These tests may not be readily available in your country.
What about Neuroendocrine Neoplasms?
There is currently no real evidence of the efficacy of Dostarlimb in Neuroendocrine Neoplasms but some trials are based on MSI-H/dMMR positive solid tumours and may therefore include the possibility of Neuroendocrine Neoplasm involvement. However, sometimes this possibility may be hidden amongst the anatomised descriptors commonly used by doctors and scientists, e.g. pancreatic cancer, lung cancer, stomach cancer, etc (annoying but a fact). An example of a solid tumour trial featuring the use of Dostarlimb is NCT02715284. The interim results of this particular trial do not show the amazing response rates featured in the Rectal Cancer trial currently making the news so it must be remembered that there is no single silver bullet that works for every cancer at every stage. That said, the figures are reasonable, but it is not clear if any Neuroendocrine Neoplasms patients were included.
I set about researching the trials database and came up with one mention of Dostarlimab in a combo treatment for Small Cell Lung Cancer (technically a Neuroendocrine Carcinoma) and other “high grade” Neuroendocrine Carcinomas. In fact, the clinical trial divides these two groupings into cohorts. The reason this one caught my eye was that there is no mention of dMMR/MSI positivity criteria which means a wider scope but only doctors would be able to confirm that assumption.
Read more about this trial here but please take note of the eligibility criteria (inclusion and exclusion). The trial is only taking place at M D Anderson Cancer Center Houston, Texas, US.
Placeholder for other Dostarlimab trials coming to light.
General Clinical Trials Disclaimer
Choosing to participate in a study is an important personal decision. Talk with your doctor and family members or friends about deciding to join a study. To learn more about this study, you or your doctor may contact the study research staff using the contacts provided in the clinical trials document. It’s very important to check the trial inclusion and exclusion criteria before making any contact.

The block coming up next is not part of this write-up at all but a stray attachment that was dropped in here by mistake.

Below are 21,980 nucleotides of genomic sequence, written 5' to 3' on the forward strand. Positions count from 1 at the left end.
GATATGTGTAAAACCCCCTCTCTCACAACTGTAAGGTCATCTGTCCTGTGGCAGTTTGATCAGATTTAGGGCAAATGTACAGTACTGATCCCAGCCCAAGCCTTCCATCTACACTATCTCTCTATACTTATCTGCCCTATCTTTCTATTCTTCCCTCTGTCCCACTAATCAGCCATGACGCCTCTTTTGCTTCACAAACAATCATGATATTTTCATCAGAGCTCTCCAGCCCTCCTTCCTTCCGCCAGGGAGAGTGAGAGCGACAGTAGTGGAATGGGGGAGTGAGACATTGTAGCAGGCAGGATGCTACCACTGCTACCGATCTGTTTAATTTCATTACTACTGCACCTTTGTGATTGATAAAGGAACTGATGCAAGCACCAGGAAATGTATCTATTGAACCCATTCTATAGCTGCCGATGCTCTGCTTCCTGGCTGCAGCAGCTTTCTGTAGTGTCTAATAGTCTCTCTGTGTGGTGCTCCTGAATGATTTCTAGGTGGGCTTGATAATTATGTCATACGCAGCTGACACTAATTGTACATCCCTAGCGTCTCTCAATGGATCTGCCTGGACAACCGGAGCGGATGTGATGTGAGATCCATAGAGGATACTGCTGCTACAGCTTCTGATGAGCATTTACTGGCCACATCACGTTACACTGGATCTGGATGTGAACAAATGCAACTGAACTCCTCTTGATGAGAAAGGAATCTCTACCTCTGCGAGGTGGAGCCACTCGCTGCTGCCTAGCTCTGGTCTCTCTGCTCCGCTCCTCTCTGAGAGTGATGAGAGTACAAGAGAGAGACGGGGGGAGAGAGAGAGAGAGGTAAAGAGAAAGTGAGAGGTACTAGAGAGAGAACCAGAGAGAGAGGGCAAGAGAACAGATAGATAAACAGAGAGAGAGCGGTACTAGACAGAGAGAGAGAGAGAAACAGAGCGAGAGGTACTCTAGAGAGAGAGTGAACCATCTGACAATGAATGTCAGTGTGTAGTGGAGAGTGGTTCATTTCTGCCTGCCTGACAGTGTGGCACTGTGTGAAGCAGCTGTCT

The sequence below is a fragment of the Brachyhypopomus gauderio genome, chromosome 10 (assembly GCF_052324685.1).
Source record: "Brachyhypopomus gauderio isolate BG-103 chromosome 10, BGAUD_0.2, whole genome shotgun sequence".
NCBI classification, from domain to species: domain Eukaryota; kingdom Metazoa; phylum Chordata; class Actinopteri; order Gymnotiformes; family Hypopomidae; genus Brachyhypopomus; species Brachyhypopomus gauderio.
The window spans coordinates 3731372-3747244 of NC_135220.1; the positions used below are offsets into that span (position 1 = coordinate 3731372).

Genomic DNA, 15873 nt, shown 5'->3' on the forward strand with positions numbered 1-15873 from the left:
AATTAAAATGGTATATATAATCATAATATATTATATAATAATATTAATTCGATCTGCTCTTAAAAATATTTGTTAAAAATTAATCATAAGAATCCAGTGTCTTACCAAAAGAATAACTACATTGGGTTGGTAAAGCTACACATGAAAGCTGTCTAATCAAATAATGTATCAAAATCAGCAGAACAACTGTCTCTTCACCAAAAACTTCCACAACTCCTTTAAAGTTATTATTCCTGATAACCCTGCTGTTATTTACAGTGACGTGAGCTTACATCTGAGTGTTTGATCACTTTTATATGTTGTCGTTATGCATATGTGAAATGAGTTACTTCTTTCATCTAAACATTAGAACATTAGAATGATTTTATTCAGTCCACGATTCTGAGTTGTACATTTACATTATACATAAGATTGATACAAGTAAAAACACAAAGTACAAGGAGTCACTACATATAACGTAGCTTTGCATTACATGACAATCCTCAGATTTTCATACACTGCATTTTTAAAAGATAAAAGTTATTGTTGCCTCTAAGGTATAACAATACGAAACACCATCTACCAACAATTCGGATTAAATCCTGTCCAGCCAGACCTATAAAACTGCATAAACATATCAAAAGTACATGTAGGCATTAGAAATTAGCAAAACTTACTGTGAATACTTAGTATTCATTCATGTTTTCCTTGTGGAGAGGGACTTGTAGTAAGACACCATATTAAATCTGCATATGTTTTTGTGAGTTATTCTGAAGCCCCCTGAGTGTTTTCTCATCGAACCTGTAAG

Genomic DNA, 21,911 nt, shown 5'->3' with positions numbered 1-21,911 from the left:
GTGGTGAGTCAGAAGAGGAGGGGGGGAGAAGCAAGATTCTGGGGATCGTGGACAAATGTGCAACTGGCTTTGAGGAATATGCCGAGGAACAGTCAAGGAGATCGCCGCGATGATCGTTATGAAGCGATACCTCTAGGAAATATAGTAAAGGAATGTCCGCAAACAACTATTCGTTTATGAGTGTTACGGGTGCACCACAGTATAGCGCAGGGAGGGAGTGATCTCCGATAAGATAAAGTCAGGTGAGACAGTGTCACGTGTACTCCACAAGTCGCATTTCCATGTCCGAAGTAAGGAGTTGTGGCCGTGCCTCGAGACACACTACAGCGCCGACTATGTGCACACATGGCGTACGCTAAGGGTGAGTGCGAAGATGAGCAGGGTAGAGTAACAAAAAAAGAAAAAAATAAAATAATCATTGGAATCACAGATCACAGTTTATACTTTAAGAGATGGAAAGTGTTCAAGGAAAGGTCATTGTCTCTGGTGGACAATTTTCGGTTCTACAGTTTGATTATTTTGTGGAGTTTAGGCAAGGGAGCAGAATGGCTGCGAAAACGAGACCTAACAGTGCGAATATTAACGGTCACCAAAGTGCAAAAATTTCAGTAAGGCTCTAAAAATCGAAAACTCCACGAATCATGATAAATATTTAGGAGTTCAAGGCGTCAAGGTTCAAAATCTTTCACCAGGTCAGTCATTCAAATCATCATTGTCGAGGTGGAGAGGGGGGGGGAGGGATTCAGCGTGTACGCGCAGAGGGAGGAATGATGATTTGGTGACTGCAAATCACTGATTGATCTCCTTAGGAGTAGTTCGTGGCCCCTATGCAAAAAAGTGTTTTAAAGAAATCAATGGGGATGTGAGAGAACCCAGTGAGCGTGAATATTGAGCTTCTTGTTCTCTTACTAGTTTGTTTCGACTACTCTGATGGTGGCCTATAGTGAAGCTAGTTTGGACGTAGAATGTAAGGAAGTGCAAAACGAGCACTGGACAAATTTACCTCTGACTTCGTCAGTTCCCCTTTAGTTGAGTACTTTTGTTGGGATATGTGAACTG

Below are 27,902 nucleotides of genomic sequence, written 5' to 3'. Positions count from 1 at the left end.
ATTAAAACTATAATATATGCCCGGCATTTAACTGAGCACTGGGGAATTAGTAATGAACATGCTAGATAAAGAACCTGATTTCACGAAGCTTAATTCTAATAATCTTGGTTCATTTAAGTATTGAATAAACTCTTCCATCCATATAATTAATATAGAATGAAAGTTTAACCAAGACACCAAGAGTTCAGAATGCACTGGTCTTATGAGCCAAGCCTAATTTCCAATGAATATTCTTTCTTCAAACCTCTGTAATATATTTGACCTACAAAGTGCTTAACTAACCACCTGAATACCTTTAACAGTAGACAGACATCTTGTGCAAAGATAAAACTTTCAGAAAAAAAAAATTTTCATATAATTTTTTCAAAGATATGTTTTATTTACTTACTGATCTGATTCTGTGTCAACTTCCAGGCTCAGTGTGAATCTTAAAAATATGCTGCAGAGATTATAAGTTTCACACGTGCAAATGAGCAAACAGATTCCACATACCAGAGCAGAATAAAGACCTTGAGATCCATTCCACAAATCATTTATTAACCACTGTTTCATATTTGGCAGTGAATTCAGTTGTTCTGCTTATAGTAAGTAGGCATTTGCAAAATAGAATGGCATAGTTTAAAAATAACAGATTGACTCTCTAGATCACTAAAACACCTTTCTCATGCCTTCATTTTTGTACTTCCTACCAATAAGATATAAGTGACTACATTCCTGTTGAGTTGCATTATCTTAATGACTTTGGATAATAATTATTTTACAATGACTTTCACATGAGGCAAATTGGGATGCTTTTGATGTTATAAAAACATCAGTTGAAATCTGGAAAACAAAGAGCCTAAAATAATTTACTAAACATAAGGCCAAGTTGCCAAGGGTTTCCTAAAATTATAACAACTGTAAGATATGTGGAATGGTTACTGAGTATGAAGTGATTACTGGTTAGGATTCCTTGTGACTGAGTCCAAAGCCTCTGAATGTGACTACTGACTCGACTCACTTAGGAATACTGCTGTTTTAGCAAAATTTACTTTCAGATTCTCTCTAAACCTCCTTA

Inclusion of any trial within this blog should not be taken as a recommendation by Ronny Allan.
I am not a doctor or any form of medical professional, practitioner or counsellor. None of the information on my website, or linked to my website(s), or conveyed by me on any social media or presentation, should be interpreted as medical advice given or advised by me. Neither should any post or comment made by a follower or member of my private group be assumed to be medical advice, even if that person is a healthcare professional as they are not members of the private group or followers of my sites in any official capacity. Please also note that mention of a clinical service, trial/study or therapy does not constitute an endorsement of that service, trial/study or therapy by Ronny Allan, the information is provided for education and awareness purposes and/or related to Ronny Allan’s own patient experience. This element of the disclaimer includes any complementary medicine, non-prescription over the counter drugs and supplements such as vitamins and minerals.
Subscribe to my newsletter
Top 10 Posts & Pages in the last 48 hours (auto updates)
Thanks for reading.
Sign up for my newsletters – Click Here
Please Share this post for Neuroendocrine Cancer awareness and to help another patient
After a few months of introducing C-19 vaccines, many cases of false-positive lymph nodes were reported on nuclear PET scans, some of which led to
What is PRRT? I’m guessing most of my readers know what Peptide Receptor Radiotherapy (PRRT) is. But for those new to this field, read more
When I read comments in my private Facebook community group, I can see that many people do get concerned about upcoming scans and other rest
Whenever I post about a new trial or study, some people get excited without understanding that these new treatments and capabilities can very often take